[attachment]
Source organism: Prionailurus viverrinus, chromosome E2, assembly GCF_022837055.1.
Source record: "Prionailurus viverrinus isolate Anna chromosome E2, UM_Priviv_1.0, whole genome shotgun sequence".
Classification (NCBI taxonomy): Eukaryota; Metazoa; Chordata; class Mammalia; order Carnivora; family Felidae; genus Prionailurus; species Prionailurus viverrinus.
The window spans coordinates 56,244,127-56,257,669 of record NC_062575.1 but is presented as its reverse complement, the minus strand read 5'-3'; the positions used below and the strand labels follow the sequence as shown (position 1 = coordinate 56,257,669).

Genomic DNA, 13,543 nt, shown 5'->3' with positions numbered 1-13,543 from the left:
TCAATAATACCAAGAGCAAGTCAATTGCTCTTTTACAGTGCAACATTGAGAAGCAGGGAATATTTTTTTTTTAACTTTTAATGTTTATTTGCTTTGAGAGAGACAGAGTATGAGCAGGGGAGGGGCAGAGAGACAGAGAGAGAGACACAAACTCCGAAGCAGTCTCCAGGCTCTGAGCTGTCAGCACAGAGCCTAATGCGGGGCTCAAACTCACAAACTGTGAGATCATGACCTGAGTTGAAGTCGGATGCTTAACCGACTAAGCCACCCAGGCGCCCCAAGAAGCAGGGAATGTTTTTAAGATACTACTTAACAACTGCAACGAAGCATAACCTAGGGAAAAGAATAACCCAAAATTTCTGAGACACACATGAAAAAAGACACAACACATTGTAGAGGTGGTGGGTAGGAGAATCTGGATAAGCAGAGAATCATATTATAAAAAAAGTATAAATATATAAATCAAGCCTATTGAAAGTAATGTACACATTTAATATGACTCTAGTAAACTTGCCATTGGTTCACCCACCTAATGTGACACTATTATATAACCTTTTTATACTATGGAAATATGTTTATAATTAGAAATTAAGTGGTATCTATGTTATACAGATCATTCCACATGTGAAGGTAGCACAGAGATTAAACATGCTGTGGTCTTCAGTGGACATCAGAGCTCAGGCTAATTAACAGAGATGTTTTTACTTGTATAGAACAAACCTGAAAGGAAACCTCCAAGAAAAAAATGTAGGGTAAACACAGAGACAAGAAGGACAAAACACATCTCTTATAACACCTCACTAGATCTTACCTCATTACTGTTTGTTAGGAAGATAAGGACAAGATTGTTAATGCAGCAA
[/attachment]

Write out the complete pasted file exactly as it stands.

Source organism: Prionailurus viverrinus, chromosome E2, assembly GCF_022837055.1.
Source record: "Prionailurus viverrinus isolate Anna chromosome E2, UM_Priviv_1.0, whole genome shotgun sequence".
Classification (NCBI taxonomy): Eukaryota; Metazoa; Chordata; class Mammalia; order Carnivora; family Felidae; genus Prionailurus; species Prionailurus viverrinus.
The window spans coordinates 56,244,127-56,257,669 of record NC_062575.1 but is presented as its reverse complement, the minus strand read 5'-3'; the positions used below and the strand labels follow the sequence as shown (position 1 = coordinate 56,257,669).

Genomic DNA, 13,543 nt, shown 5'->3' with positions numbered 1-13,543 from the left:
TCAATAATACCAAGAGCAAGTCAATTGCTCTTTTACAGTGCAACATTGAGAAGCAGGGAATATTTTTTTTTTAACTTTTAATGTTTATTTGCTTTGAGAGAGACAGAGTATGAGCAGGGGAGGGGCAGAGAGACAGAGAGAGAGACACAAACTCCGAAGCAGTCTCCAGGCTCTGAGCTGTCAGCACAGAGCCTAATGCGGGGCTCAAACTCACAAACTGTGAGATCATGACCTGAGTTGAAGTCGGATGCTTAACCGACTAAGCCACCCAGGCGCCCCAAGAAGCAGGGAATGTTTTTAAGATACTACTTAACAACTGCAACGAAGCATAACCTAGGGAAAAGAATAACCCAAAATTTCTGAGACACACATGAAAAAAGACACAACACATTGTAGAGGTGGTGGGTAGGAGAATCTGGATAAGCAGAGAATCATATTATAAAAAAAGTATAAATATATAAATCAAGCCTATTGAAAGTAATGTACACATTTAATATGACTCTAGTAAACTTGCCATTGGTTCACCCACCTAATGTGACACTATTATATAACCTTTTTATACTATGGAAATATGTTTATAATTAGAAATTAAGTGGTATCTATGTTATACAGATCATTCCACATGTGAAGGTAGCACAGAGATTAAACATGCTGTGGTCTTCAGTGGACATCAGAGCTCAGGCTAATTAACAGAGATGTTTTTACTTGTATAGAACAAACCTGAAAGGAAACCTCCAAGAAAAAAATGTAGGGTAAACACAGAGACAAGAAGGACAAAACACATCTCTTATAACACCTCACTAGATCTTACCTCATTACTGTTTGTTAGGAAGATAAGGACAAGATTGTTAATGCAGCAA